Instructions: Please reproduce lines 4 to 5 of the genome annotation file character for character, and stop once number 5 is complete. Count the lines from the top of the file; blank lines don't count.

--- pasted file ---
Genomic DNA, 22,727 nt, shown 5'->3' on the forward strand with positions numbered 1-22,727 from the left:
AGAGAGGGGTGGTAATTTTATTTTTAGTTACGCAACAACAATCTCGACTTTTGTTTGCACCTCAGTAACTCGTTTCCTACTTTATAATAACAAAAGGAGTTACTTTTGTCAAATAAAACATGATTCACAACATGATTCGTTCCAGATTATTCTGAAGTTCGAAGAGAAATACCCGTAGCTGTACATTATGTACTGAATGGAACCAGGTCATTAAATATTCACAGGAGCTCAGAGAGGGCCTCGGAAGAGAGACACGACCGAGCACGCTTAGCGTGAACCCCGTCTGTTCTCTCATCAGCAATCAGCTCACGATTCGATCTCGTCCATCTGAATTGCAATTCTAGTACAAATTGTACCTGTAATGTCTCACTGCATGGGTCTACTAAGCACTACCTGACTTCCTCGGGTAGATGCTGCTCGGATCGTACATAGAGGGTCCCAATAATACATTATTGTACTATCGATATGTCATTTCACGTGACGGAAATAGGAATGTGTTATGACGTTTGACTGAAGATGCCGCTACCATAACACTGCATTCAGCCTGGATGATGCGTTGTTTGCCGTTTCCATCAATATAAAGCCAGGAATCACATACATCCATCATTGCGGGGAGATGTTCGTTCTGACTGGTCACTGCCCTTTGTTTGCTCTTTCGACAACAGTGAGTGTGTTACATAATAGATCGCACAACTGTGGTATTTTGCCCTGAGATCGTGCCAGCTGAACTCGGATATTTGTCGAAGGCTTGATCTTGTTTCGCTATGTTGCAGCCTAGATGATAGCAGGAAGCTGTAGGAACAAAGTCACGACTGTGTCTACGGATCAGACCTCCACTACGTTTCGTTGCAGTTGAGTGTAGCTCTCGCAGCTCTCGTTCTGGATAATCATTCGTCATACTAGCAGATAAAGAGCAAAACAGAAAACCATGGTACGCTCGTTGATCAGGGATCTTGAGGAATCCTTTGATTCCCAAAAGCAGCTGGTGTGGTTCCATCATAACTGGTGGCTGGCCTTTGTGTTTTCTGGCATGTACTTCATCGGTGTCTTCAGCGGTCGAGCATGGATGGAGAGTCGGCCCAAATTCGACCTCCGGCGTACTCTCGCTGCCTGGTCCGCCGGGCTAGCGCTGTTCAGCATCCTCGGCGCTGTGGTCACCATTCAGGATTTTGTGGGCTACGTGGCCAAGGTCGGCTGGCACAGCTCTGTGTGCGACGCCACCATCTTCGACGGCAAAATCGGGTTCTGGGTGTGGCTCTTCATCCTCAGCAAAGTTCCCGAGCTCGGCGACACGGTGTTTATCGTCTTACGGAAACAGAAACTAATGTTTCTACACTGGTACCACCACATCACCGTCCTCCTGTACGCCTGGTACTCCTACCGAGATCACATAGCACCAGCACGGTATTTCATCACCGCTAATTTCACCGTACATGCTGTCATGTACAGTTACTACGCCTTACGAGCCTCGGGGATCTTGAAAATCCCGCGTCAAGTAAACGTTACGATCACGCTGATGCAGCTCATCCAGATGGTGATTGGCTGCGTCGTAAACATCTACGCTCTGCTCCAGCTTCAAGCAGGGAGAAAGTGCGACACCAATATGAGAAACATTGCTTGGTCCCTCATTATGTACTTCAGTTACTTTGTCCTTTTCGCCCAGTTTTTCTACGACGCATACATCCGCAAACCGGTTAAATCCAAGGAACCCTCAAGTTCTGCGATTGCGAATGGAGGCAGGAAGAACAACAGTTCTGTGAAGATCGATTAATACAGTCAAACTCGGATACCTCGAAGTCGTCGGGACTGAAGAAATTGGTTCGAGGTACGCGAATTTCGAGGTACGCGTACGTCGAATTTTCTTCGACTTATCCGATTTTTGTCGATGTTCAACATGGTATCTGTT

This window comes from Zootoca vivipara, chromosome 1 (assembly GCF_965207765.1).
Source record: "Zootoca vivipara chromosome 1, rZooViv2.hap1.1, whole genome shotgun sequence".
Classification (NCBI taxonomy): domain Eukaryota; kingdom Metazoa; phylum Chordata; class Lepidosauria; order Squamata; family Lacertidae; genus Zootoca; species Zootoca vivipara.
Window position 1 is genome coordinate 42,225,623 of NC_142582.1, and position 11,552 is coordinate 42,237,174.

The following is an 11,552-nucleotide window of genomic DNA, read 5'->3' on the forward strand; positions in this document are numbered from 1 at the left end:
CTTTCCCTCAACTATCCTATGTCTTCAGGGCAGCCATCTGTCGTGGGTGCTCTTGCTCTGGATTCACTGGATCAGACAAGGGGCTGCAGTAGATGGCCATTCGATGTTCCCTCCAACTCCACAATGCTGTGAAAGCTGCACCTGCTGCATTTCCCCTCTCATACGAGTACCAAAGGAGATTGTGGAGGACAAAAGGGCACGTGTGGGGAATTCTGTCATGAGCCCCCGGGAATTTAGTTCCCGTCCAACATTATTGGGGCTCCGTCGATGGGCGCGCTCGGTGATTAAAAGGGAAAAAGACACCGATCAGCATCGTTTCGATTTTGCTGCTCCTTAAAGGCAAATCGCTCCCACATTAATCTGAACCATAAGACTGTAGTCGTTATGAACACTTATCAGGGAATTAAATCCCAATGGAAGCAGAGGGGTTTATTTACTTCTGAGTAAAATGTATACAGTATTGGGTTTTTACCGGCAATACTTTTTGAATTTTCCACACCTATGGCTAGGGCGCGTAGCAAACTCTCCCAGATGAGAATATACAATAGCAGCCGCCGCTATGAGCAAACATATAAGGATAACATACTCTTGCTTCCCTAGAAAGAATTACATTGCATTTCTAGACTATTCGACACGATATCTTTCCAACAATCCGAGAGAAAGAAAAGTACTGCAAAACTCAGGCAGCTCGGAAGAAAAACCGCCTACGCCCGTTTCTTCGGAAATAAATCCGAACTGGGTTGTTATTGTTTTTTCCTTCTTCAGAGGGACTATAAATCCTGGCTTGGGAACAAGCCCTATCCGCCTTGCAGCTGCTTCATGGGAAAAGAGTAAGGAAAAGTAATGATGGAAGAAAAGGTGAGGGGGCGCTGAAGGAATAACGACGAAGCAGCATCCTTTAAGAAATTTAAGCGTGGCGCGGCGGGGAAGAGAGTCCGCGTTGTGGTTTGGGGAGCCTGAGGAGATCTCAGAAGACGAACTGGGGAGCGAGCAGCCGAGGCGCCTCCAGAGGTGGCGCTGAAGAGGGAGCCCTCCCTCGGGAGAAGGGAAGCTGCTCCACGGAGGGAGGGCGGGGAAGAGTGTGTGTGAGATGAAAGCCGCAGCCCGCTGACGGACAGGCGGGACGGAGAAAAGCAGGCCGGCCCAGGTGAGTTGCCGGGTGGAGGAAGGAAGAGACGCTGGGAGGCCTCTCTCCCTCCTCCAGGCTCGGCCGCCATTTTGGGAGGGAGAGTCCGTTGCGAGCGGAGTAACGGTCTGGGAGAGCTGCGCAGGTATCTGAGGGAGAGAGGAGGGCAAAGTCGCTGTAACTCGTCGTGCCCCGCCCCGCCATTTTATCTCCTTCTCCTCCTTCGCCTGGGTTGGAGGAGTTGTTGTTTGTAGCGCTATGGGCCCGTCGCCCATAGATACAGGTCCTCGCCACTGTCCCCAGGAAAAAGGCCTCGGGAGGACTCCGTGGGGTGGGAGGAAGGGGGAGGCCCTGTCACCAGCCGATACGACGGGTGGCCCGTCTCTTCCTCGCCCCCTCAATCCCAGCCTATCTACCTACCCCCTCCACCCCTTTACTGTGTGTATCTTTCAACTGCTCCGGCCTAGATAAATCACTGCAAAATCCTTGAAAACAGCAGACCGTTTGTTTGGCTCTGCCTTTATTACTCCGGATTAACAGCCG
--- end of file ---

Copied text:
Source record: "Zootoca vivipara chromosome 1, rZooViv2.hap1.1, whole genome shotgun sequence".
Classification (NCBI taxonomy): domain Eukaryota; kingdom Metazoa; phylum Chordata; class Lepidosauria; order Squamata; family Lacertidae; genus Zootoca; species Zootoca vivipara.